Keeping Compilation Fast

You’re a Haskell programmer, which means you complain about compilation times.

We typically spend a lot of time waiting for GHC to compile code. To some extent, this is unavoidable - GHC does a tremendous amount of work for us, and we only ever ask it to do more. At some point, we shouldn’t be terribly surprised that “doing more work” ends up meaning “taking more time.” However, there are some things we can do to allow GHC to avoid doing more work than necessary. For the most part, these are going to be code organization decisions.

In my experience, the following things are true, and should guide organization:

So let’s talk about some aspects of project organization and how they can affect compile times.

The Project.Types Megamodule

You just start on a new project, and you get directed to the God module - Project.Types. It’s about 4,000 lines long. “All the types are defined in here, it’s great!” However, this is going to cause big problems for your compilation time:

We pretty much can’t take advantage of caching, because GHC doesn’t cache any finer than the module-level. We can’t take advantage of parallelism, as GHC’s parallelism machinery only seems to work at module granularity. Furthermore, we’re tripping this constantly, which is causing GHC to recompile a lot of modules that probably don’t need to be recompiled.


Factor concepts out of your Project.Types module. This will require manually untangling the dependency graph, which can be a little un-fun. It’s probably also a good excuse to learn .hs-boot files for breaking mutual recursion.

There’s a small constant cost to compile a module, so you probably shouldn’t define a module for every single type. Group related types into modules. The sweet spot is probably between 50-200 lines, but that’s a number I just summoned out of the intuitional aether.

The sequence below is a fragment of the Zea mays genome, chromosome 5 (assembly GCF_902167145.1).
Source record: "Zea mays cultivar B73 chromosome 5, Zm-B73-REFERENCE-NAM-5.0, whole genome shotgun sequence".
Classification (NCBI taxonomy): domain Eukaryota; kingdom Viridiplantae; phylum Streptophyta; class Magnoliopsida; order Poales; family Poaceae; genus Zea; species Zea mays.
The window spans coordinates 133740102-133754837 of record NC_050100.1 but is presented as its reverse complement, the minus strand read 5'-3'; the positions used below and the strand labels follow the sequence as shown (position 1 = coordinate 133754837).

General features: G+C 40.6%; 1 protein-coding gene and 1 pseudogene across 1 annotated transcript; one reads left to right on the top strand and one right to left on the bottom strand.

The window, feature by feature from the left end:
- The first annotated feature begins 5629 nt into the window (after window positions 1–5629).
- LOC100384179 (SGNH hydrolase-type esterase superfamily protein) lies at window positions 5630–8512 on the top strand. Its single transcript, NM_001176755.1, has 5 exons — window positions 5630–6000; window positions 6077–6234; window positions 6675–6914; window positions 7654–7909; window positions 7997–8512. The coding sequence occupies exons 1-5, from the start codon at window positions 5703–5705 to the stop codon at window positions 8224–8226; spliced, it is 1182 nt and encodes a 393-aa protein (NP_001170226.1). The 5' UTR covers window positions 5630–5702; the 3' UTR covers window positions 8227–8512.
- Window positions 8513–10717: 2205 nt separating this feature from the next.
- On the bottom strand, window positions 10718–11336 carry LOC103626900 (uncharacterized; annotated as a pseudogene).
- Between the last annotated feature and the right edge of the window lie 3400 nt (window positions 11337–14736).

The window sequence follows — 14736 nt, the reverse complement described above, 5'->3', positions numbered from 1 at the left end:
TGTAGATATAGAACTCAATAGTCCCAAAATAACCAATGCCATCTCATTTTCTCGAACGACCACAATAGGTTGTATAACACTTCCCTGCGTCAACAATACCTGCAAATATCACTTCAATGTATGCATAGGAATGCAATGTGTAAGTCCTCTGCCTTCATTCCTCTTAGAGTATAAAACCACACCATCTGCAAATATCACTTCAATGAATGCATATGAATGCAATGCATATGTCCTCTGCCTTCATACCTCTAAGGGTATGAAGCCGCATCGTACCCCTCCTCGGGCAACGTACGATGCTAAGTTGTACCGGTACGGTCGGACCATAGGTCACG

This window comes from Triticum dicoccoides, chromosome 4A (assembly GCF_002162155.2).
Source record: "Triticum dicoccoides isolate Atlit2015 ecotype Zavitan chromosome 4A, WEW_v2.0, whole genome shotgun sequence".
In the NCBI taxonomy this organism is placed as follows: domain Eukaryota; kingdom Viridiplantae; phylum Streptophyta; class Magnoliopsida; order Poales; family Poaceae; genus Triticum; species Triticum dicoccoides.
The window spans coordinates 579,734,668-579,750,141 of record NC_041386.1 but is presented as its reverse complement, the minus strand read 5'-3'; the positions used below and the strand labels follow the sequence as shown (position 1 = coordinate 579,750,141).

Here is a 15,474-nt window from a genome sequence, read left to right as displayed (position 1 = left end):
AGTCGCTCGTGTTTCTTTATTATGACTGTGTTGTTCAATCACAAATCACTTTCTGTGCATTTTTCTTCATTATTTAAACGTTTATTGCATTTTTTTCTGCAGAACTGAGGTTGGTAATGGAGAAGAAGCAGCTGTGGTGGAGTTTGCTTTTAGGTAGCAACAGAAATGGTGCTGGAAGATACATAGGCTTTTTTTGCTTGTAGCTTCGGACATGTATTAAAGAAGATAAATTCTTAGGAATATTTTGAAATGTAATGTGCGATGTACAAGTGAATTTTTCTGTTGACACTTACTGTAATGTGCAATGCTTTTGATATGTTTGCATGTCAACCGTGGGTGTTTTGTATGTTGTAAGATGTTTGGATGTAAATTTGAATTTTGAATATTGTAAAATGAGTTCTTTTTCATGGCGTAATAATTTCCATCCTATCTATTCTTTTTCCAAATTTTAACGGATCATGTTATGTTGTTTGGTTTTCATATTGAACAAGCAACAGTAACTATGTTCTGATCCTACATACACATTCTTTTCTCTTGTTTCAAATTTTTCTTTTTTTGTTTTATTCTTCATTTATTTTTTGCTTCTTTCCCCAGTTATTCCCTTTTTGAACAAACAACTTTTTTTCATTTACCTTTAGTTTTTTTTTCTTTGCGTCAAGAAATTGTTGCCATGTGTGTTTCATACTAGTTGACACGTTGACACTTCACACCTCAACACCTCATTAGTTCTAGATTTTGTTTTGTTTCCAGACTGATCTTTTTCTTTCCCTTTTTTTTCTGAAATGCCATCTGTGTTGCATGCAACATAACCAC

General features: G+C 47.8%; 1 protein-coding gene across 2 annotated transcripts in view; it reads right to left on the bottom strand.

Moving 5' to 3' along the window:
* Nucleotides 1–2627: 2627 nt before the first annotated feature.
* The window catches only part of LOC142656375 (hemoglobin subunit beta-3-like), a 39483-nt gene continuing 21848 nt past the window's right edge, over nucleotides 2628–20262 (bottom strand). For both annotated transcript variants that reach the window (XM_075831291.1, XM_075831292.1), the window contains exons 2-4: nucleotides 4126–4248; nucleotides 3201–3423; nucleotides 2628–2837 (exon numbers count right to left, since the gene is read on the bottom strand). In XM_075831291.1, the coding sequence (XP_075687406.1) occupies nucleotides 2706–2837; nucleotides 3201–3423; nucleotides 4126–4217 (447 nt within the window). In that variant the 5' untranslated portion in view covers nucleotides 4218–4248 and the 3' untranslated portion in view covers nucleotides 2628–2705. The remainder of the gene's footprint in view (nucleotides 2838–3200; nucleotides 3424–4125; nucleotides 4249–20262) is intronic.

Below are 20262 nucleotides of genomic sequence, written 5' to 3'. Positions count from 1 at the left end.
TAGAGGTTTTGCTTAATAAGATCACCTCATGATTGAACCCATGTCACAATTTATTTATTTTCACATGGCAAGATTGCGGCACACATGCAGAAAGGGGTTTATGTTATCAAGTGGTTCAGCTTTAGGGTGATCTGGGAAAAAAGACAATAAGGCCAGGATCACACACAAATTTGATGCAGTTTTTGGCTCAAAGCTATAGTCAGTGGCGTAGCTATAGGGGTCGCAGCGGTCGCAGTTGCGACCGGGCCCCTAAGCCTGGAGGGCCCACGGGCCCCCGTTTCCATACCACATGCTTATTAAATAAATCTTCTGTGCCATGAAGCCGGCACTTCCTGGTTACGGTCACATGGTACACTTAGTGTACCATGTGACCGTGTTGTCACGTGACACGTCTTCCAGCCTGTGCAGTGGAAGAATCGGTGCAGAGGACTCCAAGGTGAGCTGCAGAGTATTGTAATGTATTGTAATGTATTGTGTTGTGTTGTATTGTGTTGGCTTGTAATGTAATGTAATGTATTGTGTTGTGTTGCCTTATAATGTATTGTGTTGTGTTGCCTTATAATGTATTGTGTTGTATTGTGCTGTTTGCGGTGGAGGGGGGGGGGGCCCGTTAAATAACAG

This process can be done incrementally. Pick a concept or type from the bottom of your dependency graph, and put it in it’s own module. You’ll need to import that into Project.Types - but do not reexport it! Everywhere that complains, add another import to your new module.

As you factor more and more modules out, eventually you’ll start dropping the dependency on Project.Types. Now, as you edit Project.Types, you won’t have to recompile these modules, and your overall compile-times will improve dramatically. All the types that are pulled out of Project.Types will be cached, so recompiling Project.Types itself will become much faster.

Before too long, you’ll be minimizing the amount of compilation you have to do, and everything will be happy.

Package Splitting

Okay so you think “I know! I’ll make a bunch of packages to separate my logical concerns!” This is probably smart but it comes with some important trade-offs for development velocity and compile-times.


GHCi is pretty picky about loading specific targets, and what you load is going to determine what it will pick up on a reload. You need to ensure that each target has the same default extensions, dependencies, compiler flags, etc. because all source files will be loaded as though they were in a single project. This is a good reason to either use Cabal or hpack common stanzas for all of this information, or to use file-specific stuff and avoid using implicit configuration.